Northwest Military Blogs: McChord Flightline Chatter

June 30, 2017 at 8:26am

Team McChord chaplains uplift airmen

Capt. Thomas Simmons, McChord Field chaplain, poses for a photo June 22 at Joint Base Lewis-McChord. Photo credit: Senior Airman Jacob Jimenez

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Dressed in the same uniform as the airmen they serve, Team McChord chaplains do more than preach and pray.

Charged with the responsibility to spiritually advise and counsel airmen and leadership, chaplains help keep airmen mission-ready and resilient to overcome work and home stresses.

"What I'm finding is that a lot of airmen haven't been able to find their spiritual foundation," said Capt. Thomas Simmons, McChord Field chaplain. "As chaplains, we are here for spiritual accommodation according to what is meaningful and relevant to your life whether it be your religion or a matter of conscience."

A confidential outlet for airmen to reach out to, chaplains provide counseling in a wide variety of areas and administer spiritual services for airmen of different religions, or no religion.

"We want every airman to have a strong spiritual foundation to overcome life stressors," said Simmons.

"Advising is not always of religious nature but many times of ethical and moral nature." 

Besides working directly with airmen, chaplains work on behalf of airmen through advising unit leadership.

"We should always be mission-minded," said Simmons. "Commanders rely on chaplains to ensure they have the trust of their airmen and they're willing to make tough decisions to earn their trust."

Chaplains provide motivational and inspirational advice and support to airmen at their work centers.

"We want to ensure airmen are feeling appreciated and recognized, and to remind them that they have an advocate to represent them," said Simmons. "When they are on the flightline in freezing cold, a hot cup of morale and a pack of cookies will go a long way."

Chaplains work to help airmen navigate the stressors of everyday life, said Chaplain Capt. Jammie Bigbey, McChord Field chaplain.

"I believe life can be challenging for anyone, now add deployments, additional duties and trainings, along with the uncertainty of how world events may affect your life if a call to war comes," said Bigbey. "I want to be there to help airmen and families navigate their lives and achieve their calling."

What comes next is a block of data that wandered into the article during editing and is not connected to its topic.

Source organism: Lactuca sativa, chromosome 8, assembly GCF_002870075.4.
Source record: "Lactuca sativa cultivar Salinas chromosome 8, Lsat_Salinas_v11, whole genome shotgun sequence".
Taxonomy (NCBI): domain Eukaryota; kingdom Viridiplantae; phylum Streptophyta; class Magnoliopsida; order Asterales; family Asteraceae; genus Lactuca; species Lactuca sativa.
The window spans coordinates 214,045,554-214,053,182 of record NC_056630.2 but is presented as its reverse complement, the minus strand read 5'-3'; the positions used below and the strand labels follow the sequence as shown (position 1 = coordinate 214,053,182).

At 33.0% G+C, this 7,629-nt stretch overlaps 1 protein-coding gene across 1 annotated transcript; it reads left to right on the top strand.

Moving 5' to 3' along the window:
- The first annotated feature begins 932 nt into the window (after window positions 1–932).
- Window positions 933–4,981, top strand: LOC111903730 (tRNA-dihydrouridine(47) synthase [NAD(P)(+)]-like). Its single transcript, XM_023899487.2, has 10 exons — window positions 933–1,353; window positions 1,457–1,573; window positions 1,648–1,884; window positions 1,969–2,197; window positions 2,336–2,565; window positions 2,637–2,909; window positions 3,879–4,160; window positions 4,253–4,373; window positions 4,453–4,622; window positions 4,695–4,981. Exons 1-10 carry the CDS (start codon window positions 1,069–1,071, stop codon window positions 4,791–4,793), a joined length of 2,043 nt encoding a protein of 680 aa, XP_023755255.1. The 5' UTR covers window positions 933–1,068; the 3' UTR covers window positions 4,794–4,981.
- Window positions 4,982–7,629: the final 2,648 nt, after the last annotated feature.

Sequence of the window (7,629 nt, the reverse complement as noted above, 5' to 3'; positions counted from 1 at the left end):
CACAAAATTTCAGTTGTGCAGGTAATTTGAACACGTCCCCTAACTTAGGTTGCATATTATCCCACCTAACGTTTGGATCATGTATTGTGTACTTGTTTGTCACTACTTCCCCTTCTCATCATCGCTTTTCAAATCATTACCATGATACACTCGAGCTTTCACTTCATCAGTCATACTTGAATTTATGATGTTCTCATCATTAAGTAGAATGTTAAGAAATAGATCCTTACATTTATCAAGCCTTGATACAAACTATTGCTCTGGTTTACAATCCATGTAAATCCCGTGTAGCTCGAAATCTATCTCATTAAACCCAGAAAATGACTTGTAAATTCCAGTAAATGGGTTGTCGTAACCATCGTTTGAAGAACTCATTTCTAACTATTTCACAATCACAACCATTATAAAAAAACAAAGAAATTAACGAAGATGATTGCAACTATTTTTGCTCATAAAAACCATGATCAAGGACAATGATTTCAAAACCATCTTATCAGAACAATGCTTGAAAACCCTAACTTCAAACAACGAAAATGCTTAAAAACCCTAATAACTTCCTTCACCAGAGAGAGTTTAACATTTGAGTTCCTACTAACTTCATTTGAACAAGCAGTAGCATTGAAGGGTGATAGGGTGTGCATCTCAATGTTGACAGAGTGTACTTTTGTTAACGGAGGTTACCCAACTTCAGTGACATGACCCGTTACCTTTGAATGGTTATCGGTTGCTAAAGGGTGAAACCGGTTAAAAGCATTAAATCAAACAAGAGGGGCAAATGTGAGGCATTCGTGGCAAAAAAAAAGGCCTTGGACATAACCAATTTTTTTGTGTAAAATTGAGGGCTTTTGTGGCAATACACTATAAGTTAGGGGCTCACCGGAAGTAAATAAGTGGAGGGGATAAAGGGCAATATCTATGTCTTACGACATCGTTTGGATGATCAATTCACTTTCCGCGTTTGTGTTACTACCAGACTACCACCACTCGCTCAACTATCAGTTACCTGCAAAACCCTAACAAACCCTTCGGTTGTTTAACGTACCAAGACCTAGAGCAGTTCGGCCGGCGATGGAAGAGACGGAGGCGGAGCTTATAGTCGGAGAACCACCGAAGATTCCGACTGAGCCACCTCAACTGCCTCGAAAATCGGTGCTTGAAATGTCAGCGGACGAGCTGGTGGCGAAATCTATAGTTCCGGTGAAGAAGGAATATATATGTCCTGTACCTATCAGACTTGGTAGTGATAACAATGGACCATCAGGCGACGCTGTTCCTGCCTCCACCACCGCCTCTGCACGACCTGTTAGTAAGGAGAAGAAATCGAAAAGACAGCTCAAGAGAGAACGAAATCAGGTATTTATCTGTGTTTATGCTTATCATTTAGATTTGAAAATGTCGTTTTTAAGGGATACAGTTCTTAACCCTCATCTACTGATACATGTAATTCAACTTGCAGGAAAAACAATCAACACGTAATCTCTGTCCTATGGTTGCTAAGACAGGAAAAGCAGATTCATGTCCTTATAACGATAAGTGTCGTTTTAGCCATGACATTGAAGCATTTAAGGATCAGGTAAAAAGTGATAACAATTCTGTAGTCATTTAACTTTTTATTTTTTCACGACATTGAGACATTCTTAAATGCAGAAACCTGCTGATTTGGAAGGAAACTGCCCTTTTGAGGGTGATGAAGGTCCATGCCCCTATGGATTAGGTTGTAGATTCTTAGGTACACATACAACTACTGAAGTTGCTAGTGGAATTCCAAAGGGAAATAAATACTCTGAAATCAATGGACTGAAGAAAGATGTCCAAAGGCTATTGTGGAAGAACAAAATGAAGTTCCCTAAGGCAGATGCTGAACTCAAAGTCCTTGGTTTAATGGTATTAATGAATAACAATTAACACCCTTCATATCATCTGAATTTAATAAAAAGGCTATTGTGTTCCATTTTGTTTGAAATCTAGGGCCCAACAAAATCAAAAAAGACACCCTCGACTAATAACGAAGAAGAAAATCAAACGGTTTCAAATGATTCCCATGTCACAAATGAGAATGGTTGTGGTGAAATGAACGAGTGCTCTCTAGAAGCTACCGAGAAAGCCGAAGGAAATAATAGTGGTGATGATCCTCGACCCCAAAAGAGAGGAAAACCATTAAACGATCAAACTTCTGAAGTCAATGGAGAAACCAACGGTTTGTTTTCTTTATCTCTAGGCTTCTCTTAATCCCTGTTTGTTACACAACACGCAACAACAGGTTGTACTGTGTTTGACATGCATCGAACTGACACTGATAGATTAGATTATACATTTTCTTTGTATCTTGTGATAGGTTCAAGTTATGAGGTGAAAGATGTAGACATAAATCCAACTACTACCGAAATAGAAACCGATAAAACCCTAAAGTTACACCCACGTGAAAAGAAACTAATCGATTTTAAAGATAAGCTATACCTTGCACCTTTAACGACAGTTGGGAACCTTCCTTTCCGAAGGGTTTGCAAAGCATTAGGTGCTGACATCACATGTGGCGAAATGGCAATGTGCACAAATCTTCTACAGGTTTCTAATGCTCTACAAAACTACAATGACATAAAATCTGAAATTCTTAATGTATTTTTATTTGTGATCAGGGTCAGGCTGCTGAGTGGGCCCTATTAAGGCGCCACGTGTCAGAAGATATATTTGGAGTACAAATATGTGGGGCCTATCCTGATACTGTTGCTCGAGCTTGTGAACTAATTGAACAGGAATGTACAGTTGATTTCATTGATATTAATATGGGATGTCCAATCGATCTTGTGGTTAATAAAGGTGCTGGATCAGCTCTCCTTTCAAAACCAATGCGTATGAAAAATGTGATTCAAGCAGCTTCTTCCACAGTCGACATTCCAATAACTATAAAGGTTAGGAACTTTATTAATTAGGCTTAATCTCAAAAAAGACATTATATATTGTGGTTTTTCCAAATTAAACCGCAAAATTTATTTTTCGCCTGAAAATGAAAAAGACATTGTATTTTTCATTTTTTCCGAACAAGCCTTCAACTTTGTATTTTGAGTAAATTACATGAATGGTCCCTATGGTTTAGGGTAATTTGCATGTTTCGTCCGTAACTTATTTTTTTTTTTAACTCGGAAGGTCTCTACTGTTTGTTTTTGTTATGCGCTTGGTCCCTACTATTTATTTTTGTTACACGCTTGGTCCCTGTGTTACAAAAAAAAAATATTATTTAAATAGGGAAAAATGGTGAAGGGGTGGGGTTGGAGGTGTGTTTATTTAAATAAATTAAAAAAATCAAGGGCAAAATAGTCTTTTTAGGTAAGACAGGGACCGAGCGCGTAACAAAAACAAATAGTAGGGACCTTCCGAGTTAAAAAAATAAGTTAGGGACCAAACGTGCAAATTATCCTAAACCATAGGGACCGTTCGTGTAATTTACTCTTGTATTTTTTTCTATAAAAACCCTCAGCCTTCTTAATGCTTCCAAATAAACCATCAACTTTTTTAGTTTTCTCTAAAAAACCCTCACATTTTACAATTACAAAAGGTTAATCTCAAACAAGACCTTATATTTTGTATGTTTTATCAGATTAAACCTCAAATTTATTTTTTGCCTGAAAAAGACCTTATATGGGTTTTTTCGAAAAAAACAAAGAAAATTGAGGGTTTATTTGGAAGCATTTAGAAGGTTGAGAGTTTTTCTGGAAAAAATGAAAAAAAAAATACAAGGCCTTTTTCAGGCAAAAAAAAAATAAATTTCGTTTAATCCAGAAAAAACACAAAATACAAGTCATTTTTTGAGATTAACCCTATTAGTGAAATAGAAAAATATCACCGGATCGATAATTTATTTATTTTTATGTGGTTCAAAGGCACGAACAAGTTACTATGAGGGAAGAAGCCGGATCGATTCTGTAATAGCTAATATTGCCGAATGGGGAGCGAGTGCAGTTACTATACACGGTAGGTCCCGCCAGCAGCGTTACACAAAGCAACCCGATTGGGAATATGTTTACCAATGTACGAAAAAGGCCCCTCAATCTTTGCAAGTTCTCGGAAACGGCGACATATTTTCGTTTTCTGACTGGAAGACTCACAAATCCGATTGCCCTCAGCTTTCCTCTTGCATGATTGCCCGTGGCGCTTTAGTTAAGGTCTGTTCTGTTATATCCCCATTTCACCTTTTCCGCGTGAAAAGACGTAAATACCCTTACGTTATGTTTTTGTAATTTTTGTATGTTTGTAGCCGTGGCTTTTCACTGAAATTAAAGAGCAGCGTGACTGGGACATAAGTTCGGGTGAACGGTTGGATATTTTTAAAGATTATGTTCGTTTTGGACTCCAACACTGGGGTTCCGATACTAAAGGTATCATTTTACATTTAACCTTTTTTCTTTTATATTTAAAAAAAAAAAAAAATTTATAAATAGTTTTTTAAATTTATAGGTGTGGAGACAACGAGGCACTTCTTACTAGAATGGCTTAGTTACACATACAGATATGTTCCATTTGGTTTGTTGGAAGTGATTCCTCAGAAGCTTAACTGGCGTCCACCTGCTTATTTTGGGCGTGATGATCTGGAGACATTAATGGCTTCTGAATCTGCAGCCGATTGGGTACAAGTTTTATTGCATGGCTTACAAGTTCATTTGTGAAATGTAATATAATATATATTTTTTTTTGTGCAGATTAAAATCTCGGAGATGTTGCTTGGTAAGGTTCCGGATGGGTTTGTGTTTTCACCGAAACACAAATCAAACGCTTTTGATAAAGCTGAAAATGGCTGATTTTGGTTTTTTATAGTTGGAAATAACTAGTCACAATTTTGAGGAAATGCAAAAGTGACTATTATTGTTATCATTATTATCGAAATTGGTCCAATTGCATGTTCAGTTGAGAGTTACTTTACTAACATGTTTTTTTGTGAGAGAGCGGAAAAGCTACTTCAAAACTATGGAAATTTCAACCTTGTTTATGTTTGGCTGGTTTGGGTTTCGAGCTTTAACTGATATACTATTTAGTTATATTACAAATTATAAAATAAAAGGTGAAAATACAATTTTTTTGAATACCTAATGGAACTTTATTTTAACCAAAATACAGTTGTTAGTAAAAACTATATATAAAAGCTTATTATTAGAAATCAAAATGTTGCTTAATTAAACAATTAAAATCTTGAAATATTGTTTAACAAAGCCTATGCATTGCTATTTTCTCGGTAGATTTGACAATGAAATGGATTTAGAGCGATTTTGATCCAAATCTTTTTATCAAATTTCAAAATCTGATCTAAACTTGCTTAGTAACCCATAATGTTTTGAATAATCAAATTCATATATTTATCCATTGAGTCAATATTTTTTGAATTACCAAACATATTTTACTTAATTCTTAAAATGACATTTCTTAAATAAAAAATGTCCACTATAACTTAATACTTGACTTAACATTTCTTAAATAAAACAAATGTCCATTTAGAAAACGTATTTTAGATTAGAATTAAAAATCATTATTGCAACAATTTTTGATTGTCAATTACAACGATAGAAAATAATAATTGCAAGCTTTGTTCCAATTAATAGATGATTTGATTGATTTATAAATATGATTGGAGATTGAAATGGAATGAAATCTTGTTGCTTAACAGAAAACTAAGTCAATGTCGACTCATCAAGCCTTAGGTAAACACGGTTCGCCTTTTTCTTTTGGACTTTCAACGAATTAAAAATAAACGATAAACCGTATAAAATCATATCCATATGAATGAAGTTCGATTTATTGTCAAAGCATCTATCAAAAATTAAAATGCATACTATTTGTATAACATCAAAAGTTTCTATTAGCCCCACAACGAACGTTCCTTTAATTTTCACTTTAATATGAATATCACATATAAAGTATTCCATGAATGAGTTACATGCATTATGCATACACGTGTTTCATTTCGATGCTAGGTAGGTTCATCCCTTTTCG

Stressors for airmen can cause a crisis and interfere with them doing the mission, said Simmons.  

"In the midst of an emergency situation or some level of crisis, we provide counseling to include suicidal thoughts, depression, domestic violence, sexual assaults or whatever impedes airmen from being fully available to do the mission," said Simmons. "We want to get you solution-focused and make airmen available again to fulfill the mission and their families."

Not your everyday pastor, chaplains undergo extensive training prior to receiving the title of chaplain. They are required to receive an endorsement from an ecclesiastical body, hold a master's degree or higher in theology or religious studies and be ordained as a minister or spiritual leader. Prior to entering the Air Force Chaplain Corps, they are required to have served two years in ministry, attend commissioned officer training and the Air Force Basic Chaplain Course.

"We are required to have a level of confidence and proficiency in our responsibilities," said Simmons. "We want to make sure we are professionals in the profession of our faith."

A mandatory requirement for all chaplains is to uphold 100 percent confidentiality for all airmen they serve.

"This creates a safe place to talk about anything," said Bigbey. "Everybody has many human dynamics to them and it is important to have chaplains who can speak into the various contexts where people are involved."

Chaplains hold different professions of faith but provide an array of religious services and material to airmen of every faith group. Their services include couples counseling, marriage counseling, grief counseling, anger management, family counseling, resiliency and marriage retreats, and the officiation of marriage.     

To contact the McChord Chapel, call 253.982.5556.

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